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Coffee doesn’t go with Buddhism in China

From Tibetan Buddhist Encyclopedia
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A new Starbucks location near Lingyin Temple, one of the most famous and popular Buddhist monasteries in China’s Southern city of Hangzhou, stirred quite some controversies.

It all started with a misunderstanding of names. On the afternoon of Sep. 21, 星巴克江浙沪, the official Weibo account for Starbucks in Jiangsu province, Zhejiang province and Shanghai, announced that a “Lingyin Temple Starbucks” will be open on Sep 22 (the Weibo has been deleted). The post attracted hundreds of comments, most of which criticized Starbucks for destroying Chinese culture and blamed local authorizes for turning a Buddhist temple into a cash cow.

literally translated as Temple of the Soul’s Retreat, was build in 328 AD and has been a popular destination for pilgrims for thousands of years. There is no wonder why many citizens were angry after hearing the news that Starbucks, a popular culture icon of commercialism, is going to open a store in Lingyin Temple where people go for peaceful minds.

Not long after the post went viral, Lingyin Temple stood out to clear its name. A Temple spokesman clarified that the new Starbucks was not located inside the Temple – it’s actually more than 1 kilometer (nearly a mile) away and in a designated commercial area within the greater Lingyin Temple scenic area that’s not under the administration of the Temple.

It also turned out that Starbucks cannot use “Lingyin Temple” in its new location name. On Sep 23, Startbucks was reported to change the name into “Lingyin Scenic Area Starbucks.” The next day. 星巴克中国, the official Weibo account of Starbucks China, also issued a public announcement confirming that the new store was 20-minute walk away: “Over the past 13 years since Starbucks first entered China, we have always maintain great respects for the Chinese culture and historical heritages…We actively work to blend in local communities and to provide local customers with a place for social gathering.”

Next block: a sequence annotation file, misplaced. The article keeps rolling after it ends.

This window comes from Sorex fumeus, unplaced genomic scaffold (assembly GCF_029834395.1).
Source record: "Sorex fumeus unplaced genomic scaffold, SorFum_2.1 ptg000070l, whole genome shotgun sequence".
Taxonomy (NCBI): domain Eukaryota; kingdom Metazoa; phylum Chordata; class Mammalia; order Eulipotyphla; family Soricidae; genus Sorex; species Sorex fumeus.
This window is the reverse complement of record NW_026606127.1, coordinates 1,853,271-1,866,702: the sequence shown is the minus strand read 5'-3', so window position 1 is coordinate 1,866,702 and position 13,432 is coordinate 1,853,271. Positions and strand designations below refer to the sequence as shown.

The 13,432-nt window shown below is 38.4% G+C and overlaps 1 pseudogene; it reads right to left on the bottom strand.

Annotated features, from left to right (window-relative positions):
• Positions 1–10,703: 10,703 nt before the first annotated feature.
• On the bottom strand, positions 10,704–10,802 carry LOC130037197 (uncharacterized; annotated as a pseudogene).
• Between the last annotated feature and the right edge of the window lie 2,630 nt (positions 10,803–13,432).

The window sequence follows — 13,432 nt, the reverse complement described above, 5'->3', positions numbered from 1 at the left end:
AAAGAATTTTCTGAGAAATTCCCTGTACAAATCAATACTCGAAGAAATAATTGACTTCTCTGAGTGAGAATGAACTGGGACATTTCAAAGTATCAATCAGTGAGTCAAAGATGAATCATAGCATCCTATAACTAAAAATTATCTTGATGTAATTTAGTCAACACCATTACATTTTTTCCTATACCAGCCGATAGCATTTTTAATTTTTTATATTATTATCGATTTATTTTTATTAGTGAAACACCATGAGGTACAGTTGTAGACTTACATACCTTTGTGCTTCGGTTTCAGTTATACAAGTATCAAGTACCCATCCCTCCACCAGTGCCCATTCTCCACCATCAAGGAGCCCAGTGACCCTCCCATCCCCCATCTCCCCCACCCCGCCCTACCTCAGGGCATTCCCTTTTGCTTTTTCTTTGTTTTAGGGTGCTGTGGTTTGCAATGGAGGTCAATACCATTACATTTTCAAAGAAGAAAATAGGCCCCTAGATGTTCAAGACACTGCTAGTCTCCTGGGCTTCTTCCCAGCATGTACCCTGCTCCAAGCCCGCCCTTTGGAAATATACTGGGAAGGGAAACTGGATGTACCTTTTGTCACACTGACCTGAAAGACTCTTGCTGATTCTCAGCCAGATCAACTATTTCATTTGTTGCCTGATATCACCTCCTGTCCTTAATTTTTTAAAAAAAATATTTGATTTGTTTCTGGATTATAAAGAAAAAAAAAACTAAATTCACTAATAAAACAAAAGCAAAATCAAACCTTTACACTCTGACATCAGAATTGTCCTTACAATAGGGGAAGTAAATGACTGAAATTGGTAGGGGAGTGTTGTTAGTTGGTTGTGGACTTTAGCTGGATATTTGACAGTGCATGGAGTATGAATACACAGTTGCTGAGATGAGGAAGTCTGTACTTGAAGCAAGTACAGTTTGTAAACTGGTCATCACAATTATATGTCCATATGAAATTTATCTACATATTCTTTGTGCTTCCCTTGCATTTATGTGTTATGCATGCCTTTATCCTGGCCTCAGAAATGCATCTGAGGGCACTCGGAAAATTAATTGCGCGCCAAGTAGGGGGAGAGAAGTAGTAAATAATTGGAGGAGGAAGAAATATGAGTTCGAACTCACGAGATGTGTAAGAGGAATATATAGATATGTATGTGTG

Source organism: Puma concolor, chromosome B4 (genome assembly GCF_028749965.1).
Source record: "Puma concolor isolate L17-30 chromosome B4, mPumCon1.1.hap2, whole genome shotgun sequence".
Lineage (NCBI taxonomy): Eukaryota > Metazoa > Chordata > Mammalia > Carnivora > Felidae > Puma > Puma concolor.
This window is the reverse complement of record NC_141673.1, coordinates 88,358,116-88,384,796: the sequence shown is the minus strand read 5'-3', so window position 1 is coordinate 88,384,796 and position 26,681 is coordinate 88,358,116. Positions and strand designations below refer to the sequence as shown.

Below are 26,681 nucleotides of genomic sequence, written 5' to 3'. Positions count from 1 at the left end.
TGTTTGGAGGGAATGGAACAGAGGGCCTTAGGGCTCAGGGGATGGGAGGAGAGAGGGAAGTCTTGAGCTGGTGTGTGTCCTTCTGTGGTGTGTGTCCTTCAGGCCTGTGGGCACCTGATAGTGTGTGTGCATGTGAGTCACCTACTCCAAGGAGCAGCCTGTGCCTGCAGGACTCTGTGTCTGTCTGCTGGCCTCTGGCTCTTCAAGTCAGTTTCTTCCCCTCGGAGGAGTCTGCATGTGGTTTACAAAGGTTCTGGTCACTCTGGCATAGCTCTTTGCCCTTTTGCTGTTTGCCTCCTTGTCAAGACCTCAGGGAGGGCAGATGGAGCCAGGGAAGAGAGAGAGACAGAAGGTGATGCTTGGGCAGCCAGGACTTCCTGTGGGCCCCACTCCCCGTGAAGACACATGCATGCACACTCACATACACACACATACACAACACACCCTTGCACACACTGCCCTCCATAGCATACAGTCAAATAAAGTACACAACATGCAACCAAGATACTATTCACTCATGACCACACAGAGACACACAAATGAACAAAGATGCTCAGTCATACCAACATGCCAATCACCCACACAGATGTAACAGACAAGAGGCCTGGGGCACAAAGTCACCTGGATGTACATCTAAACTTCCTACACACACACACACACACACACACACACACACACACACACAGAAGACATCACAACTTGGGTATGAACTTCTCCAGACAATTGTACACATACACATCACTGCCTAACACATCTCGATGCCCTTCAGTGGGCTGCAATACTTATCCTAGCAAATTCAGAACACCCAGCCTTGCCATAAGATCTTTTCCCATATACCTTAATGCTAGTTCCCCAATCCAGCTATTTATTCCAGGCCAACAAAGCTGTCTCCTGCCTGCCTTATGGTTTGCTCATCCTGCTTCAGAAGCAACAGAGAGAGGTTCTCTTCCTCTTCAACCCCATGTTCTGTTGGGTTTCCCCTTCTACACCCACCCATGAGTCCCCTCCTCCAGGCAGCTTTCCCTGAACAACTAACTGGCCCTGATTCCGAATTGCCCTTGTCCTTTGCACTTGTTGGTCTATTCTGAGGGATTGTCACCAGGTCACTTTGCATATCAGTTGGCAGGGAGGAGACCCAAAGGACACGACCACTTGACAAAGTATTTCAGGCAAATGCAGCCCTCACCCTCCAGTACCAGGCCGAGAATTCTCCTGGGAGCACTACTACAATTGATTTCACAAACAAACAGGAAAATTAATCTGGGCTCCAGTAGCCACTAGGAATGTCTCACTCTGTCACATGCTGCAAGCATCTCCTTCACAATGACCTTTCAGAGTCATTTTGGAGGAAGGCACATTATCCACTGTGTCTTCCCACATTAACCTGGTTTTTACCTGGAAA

But the change of a few words in the name failed to change citizens’ reaction to the news. In Chinese, the character for mercy in “infinite mercy (大慈大悲)”, a popular prayer in Buddhism, has the same pronunciation as the character of cup in “a cup of coffee” (both are bei). Many citizens made jokes about a Buddhist Starbucks where customers would ask for “a mercy-full of coffee” or “a refill of mercy” and need to pay differently for “a small mercy,” “a medium mercy” or “a tall mercy.” Netizen Host华少 even asked: “Are they brewing incense ashes plus milk?”

Jokes aside, more were criticisms, some towards Starbucks, some the Temple. As Ena等等 commented: “In the past, temples are for prayers. Nowadays, temples are for money. F@ck modernized religion.”

This is not the first time when Starbucks was at the center of controversies due to its store locations. Several years ago, Starbucks was forced out of the Forbidden City after public outcries of it invading the Chinese culture. What’s more interesting in the current case, the commercial area within Linyin scenic area where the new Starbucks was located have been in business for more than 6 months and already opened stores like KFC, Zhiweiguan (a Hangzhou local restaurant chain) and a few supermarkets. Why did netizens only pick at Starbucks? Is it because Starbucks is an iconic Western brand? Is it because the coffee culture is still perceived as very alien? Is it because Starbucks has been expending in China like crazy? Is it because after 30 years of opening up, the Chinese people are still trying very hard to find a balance between Chinese-ness and the loss of it in the face of growing Westernization? It might be a combination of all.

This is also not the first time when citizens were angry at temples which seemed to have kneed down in front of commercialism. For example, Shaoli Temple, the birthplace of kung fu, has been under fire for many years for its IOP plans. Beneath these monetization moves are conflicts between temples who want to keep themselves relevant and in business, customers who want spiritual retreats and local governments who want a steady stream of revenue from temples as tourism destinations.